We've all been there, the client is uploading images that are unnecessarily big or haven't been compressed - you run the website through a tool such as Google Page Speed to be told your images are too heavy and could be compressed. Well, there's an easy solution to this problem.

Step forward jpegoptim and optipng. Both of these tools are server-side, meaning no need to pull down GBs of images to compress just to re-upload to the server.

I highly recommend you back-up the original folder before processing bulk loads of images in a compression tool.


Debian based OS:

$ apt-get install jpegoptim
$ sudo apt-get install jpegoptim
$ apt-get install optipng
$ sudo apt-get install optipng

Redhat based OS:

First off, you need to install and enable the EPEL repository:

$ yum install epel-release
$ dnf install epel-release # On Fedora 22+ versions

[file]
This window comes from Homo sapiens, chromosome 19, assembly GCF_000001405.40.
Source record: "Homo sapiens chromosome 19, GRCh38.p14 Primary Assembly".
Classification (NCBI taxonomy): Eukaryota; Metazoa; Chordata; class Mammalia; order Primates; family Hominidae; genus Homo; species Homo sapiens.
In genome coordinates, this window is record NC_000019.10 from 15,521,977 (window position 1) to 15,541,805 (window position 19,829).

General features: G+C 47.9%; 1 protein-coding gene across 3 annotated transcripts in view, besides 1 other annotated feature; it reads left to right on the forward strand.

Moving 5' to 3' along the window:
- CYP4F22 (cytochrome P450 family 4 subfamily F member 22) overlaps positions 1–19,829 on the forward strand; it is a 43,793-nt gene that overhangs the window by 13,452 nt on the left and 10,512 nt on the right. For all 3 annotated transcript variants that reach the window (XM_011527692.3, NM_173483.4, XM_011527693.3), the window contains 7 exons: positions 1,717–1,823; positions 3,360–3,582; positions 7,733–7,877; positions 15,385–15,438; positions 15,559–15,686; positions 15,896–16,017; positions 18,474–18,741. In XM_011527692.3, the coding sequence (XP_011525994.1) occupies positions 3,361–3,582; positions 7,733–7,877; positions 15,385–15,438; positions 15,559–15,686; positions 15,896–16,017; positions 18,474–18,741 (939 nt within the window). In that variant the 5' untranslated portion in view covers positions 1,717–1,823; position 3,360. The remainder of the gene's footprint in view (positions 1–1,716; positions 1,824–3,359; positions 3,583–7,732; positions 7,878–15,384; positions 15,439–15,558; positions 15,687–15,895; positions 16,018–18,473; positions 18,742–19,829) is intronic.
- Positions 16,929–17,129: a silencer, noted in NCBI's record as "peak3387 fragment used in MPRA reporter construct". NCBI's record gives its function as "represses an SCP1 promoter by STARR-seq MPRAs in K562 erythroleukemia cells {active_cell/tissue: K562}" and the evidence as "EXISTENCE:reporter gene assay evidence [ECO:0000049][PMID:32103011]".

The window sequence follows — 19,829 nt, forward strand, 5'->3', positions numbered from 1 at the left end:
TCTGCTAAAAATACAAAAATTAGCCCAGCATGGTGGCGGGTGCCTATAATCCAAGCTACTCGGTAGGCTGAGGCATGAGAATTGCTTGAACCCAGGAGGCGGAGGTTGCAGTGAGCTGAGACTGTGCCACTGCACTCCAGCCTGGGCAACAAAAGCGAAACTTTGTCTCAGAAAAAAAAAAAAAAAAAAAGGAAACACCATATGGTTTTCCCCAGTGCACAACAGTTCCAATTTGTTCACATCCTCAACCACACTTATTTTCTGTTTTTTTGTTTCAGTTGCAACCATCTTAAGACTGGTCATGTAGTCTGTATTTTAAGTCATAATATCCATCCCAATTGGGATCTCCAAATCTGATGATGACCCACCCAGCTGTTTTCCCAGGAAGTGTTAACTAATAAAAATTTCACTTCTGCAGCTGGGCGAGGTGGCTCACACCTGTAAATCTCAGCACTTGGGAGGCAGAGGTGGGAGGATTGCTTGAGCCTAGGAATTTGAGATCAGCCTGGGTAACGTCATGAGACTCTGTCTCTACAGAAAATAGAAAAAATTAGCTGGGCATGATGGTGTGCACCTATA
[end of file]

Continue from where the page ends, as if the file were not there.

Now you can install the packages as below:

$ yum install jpegoptim
$ dnf install jpegoptim # On Fedora 22+ versions
$ yum install optipng
$ dnf install optipng # On Fedora 22+ versions


There are multiple ways you can use jpegoptim or optipng, below are some examples:

Single image:

$ jpegoptim IMAGE.JPG
$ optipng IMAGE.PNG

Directory full of images:

$ jpegoptim *.JPG
$ optipng *.PNG

Directories, with sub-directories:

This one is particularly handy for things such as WordPress upload directories.

$ find ./ -type f -iname '*.jpg' -exec jpegoptim --strip-all {} +
$ find ./ -type f -iname '*.png' -exec optipng {} +

And that's it. Hopefully this will help you on the path to a better Google Page Speed score, however don't lose sleep over it.